The Department of Defense plans to dig and drill around an archeologically rich area within the Navy property in Santa Rita, which has been marked as the site of military buildup-related projects.
According to the latest Programmatic Agreement memo released Tuesday, geotechnical and topographic surveys will be conducted in the target area as part of the project design studies for eight earth-covered magazines and one ordnance pad within the bounds of Naval Base Guam Ordnance Annex and Orote Point.
“This effort may also require unexploded ordnance/munitions and explosives of concern removal,” the memo states.
The Naval Facilities Engineering Command on Tuesday opened the public review and commenting period for the latest PA memo. The commenting process, which ends on April 26, provides an opportunity for all members of the community to participate in the consultation process required under the National Historic Preservation Act.
“This PA Memo presents information to allow the public to provide comments on the DoD’s identification and evaluation of historic properties within the project’s area of potential effect, as well as the DoD’s determination of effect,” NAVFAC said.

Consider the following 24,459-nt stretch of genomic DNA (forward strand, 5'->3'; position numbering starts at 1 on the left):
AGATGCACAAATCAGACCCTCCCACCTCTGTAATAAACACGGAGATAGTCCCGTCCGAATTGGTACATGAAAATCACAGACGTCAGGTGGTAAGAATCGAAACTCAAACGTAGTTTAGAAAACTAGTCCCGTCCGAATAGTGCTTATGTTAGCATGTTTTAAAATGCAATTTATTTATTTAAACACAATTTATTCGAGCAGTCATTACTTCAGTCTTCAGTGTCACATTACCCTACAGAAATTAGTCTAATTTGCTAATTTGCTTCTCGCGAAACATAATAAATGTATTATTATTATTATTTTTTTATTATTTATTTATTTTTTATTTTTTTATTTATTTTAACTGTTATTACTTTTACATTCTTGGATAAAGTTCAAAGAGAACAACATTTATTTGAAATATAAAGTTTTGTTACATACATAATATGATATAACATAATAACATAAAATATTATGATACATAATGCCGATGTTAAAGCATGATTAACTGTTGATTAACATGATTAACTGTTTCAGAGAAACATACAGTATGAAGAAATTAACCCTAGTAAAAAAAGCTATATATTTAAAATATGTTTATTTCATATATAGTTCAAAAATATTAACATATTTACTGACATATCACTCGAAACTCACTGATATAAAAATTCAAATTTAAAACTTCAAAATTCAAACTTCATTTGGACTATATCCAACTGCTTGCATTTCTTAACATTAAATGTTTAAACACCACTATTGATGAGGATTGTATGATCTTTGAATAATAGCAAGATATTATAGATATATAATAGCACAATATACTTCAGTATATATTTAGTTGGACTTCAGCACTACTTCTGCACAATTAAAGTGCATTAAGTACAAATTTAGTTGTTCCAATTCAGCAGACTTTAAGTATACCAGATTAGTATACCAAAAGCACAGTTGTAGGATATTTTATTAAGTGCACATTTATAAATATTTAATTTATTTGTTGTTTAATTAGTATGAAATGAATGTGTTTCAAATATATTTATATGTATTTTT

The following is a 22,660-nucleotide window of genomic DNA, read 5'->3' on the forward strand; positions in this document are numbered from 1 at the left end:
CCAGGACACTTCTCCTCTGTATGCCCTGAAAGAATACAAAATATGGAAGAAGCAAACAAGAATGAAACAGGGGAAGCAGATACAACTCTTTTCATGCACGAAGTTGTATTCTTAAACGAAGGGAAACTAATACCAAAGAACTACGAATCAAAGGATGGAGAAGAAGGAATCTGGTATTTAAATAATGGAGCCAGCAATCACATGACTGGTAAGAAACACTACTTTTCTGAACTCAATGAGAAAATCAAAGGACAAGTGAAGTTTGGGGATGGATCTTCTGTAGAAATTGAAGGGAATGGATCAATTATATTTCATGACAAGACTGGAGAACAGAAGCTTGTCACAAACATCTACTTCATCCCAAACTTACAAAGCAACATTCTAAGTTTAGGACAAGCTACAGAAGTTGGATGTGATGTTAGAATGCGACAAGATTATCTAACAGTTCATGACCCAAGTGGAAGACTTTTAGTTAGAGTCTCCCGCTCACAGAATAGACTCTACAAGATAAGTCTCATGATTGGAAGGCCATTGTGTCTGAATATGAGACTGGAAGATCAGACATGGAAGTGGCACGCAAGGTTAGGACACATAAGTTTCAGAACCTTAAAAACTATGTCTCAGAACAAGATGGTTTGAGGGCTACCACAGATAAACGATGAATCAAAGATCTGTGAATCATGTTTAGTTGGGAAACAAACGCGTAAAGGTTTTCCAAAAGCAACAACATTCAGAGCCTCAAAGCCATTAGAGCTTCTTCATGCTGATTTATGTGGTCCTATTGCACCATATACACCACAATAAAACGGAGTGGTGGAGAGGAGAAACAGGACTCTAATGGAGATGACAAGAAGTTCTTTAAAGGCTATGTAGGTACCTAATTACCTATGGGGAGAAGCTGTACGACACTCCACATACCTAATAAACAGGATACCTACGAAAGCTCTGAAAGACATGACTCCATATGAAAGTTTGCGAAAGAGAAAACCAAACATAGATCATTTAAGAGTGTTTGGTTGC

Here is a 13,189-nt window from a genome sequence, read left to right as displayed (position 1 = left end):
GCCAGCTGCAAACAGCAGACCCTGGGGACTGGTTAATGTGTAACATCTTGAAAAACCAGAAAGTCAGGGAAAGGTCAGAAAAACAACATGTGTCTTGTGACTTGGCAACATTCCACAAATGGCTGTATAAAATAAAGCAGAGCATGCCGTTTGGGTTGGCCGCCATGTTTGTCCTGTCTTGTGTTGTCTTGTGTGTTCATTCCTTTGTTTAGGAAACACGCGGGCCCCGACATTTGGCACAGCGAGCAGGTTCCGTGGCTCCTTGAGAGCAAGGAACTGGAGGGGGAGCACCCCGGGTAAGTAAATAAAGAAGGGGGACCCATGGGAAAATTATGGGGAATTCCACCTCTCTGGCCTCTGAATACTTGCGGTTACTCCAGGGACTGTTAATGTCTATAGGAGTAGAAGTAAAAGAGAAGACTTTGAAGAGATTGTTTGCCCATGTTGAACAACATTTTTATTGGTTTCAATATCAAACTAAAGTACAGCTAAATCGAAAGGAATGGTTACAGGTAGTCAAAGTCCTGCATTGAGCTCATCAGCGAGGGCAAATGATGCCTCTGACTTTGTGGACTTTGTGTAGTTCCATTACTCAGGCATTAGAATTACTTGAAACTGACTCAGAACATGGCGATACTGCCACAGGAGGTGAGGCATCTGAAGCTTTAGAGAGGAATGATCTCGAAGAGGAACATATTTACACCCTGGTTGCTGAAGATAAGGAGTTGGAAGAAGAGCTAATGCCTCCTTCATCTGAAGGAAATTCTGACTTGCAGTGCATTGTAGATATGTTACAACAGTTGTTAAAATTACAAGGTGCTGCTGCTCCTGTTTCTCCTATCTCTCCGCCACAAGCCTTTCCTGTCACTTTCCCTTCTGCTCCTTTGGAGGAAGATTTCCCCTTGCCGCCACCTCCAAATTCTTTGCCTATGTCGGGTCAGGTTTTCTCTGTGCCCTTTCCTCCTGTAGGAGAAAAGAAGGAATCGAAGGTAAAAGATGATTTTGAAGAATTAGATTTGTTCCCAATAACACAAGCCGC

Existing research and reference materials indicate the presence of several historic properties in the vicinity of the project area. NAVFAC, for example, identified West Bonya, a Latte period site that is home to seven Latte sets, an associated retaining wall, several basalt mortars or lusong and a surface artifact scatter.
“Radio carbon samples collected from subsurface excavations reveal a date range of AD 1285 – AD 1435,” NAVFAC said.
While the site is listed on the National Register of Historic Places, NAVFAC said it is not within affected area.
The property survey project, according to the memo, will involve “vegetation trimming for the purpose of accessing geotechnical and land survey study areas, placing geotechnical borings (via auger) and manual excavation to investigate existing structures; as well as placement of survey markers (wooden stake hubs and/or rebar) for topographic land survey support.
A topographic survey involves mapping all surface features and depicting the natural features and elevations.
“Geotechnical work generally entails drilling borings with a truck-mounted drill rig using 8-inch diameter augers or pipe casing with water or air rotary drilling. Boring depths will vary, but they are expected to range from 13 – 115 feet (4 – 35 meters),” the memo said.
“Samples from subsurface soil/rock materials are collected from borings for laboratory analysis. After completion of sampling, borings are filled with grout. Samples of the soil cover of existing structures will be excavated and backfilled after the sample area has been examined.” (Pacific Island Times)